Lee: The commission took that task seriously and quickly widened its scope, probably a lot more than Johnson anticipated.
Cobb: And it begins to move past these discrete incidents into the broader history of Black people in the country. And that is the point at which I think the train jumps the tracks. And I attribute some of this to Roy Wilkins, who was the president of the NAACP.
But by no means was this all his doing. And the other Black person on this commission was Edward Brook, who was the Senator from Massachusetts, who was (at best) a moderate figure. And neither of these people are Malcolm X. You know, but the commission goes to these really fundamental questions about what happens in American society.
And one of the downsides of the time that we did it was that we couldn't go to the L.B.J. Library at the University of Texas where all the papers are housed, and kind of walk through how the commission actually wound up pushing in the directions that it did.
But what we do know is that L.B.J. who, like any good politician, and whatever we think of L.B.J., he knew, you know, how to handle politics, any good politician would've kept tabs on what was going on with this report, and he was not at all pleased with the direction that it was going in and, ultimately, just kind of shelved the report when it came out.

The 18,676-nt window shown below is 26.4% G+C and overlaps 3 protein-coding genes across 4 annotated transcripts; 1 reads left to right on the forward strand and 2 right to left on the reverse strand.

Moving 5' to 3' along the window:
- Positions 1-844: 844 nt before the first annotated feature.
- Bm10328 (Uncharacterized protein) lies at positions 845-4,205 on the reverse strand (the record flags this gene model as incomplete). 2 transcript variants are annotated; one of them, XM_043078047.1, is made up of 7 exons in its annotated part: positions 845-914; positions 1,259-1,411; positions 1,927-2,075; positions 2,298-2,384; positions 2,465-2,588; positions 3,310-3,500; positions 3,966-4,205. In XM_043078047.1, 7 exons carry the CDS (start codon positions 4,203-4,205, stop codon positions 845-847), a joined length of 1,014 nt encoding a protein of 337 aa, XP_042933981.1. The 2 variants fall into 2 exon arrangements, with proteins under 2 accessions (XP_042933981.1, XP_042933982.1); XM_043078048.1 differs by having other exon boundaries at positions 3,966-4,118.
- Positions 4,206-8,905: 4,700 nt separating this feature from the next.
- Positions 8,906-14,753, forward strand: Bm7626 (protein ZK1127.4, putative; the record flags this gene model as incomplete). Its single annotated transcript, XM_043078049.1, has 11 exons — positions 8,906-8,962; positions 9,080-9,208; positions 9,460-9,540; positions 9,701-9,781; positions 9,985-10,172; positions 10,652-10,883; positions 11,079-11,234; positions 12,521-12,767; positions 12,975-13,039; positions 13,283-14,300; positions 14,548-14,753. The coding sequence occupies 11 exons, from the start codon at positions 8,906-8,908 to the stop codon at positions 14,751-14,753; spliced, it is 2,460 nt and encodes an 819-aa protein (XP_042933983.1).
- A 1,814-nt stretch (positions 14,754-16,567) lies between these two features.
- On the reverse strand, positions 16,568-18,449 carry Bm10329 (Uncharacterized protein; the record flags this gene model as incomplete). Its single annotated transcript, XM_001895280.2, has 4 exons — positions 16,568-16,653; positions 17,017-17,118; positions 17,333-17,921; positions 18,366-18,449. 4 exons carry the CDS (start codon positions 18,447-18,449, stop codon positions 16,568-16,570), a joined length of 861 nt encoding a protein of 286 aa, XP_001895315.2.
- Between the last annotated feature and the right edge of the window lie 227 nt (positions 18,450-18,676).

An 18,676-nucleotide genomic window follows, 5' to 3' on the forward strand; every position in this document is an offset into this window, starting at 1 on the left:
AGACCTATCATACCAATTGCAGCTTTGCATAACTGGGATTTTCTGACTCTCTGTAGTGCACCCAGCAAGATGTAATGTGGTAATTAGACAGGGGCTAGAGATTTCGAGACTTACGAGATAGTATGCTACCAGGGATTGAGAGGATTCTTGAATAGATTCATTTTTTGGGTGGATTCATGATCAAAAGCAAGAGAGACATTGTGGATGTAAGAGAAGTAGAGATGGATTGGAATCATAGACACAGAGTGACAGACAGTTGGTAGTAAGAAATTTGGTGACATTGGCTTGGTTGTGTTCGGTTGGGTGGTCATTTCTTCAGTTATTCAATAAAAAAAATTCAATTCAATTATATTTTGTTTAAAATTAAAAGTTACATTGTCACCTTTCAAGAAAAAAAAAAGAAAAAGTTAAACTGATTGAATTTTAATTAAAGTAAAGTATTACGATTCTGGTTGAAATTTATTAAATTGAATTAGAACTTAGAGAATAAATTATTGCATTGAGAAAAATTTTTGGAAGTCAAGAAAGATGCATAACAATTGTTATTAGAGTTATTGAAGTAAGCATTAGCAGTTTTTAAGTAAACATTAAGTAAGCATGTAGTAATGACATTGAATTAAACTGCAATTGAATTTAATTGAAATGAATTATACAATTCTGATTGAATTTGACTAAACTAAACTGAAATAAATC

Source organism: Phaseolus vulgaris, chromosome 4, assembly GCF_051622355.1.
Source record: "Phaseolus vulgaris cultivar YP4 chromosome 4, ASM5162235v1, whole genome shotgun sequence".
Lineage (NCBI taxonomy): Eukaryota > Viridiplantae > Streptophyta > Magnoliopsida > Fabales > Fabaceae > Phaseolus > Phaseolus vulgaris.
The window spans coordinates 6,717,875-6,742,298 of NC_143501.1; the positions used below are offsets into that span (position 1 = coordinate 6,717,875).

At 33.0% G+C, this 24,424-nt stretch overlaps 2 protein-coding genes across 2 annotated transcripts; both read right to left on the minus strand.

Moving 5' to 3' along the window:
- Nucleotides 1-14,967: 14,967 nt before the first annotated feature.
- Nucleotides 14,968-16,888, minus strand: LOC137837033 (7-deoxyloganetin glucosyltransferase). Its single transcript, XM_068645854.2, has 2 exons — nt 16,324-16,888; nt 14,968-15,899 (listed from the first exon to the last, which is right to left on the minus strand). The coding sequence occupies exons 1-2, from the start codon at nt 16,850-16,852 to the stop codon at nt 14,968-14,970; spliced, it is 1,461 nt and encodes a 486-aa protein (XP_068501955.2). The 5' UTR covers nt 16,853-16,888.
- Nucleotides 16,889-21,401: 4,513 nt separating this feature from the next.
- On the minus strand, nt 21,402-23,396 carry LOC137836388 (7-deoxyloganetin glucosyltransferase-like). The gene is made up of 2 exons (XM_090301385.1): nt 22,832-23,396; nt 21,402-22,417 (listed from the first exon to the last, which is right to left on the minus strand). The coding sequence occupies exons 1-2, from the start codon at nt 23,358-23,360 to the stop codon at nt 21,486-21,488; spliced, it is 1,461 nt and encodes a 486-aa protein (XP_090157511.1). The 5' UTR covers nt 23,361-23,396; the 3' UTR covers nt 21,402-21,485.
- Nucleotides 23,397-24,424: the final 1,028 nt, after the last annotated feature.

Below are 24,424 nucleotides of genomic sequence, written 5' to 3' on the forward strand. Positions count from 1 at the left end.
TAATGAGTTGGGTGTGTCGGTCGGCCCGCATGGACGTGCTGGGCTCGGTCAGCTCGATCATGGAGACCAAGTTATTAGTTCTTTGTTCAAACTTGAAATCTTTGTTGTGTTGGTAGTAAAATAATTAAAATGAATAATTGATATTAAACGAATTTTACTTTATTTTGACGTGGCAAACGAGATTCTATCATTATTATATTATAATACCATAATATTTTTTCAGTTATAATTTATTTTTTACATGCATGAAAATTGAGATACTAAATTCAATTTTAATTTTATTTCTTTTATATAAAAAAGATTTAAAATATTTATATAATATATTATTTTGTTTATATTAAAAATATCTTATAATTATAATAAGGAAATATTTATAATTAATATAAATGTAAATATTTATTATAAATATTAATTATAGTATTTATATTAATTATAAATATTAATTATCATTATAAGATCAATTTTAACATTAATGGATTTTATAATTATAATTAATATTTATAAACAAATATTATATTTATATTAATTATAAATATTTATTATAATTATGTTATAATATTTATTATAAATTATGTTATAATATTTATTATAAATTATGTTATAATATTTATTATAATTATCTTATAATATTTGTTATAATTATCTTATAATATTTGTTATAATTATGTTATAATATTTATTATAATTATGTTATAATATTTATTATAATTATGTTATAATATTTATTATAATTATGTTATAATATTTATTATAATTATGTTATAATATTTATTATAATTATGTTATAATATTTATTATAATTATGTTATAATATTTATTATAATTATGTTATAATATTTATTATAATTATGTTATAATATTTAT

Lee: Give us a greater sense of the political context. We understand that L.B.J. had a specific kind of liberalism, a specific kind of departure from the Southern Democrats.
Lee: Give us the broader political context.
Cobb: So, I mean, L.B.J. is a endlessly fascinating figure, you know, for all of these reasons. You know, he's a Texan who signs the Voting Rights Act and knows that when he does it, he has basically doomed the Democratic party in the South for the foreseeable future.
He's also the architect and the driving force behind the War on Poverty programs. He has this kind of reckoning and comes to understand the what they would've called ghettos at that point as being a reflection of the impoverished communities that the New Deal helped when he was a young man.
You know, one of the formative experiences that L.B.J. had was teaching school after college, right, in Texas and seeing at this point mainly young Latino, Hispanic children in desolate poverty, and then recognizing the impact that the New Deal had in changing people's fortunes.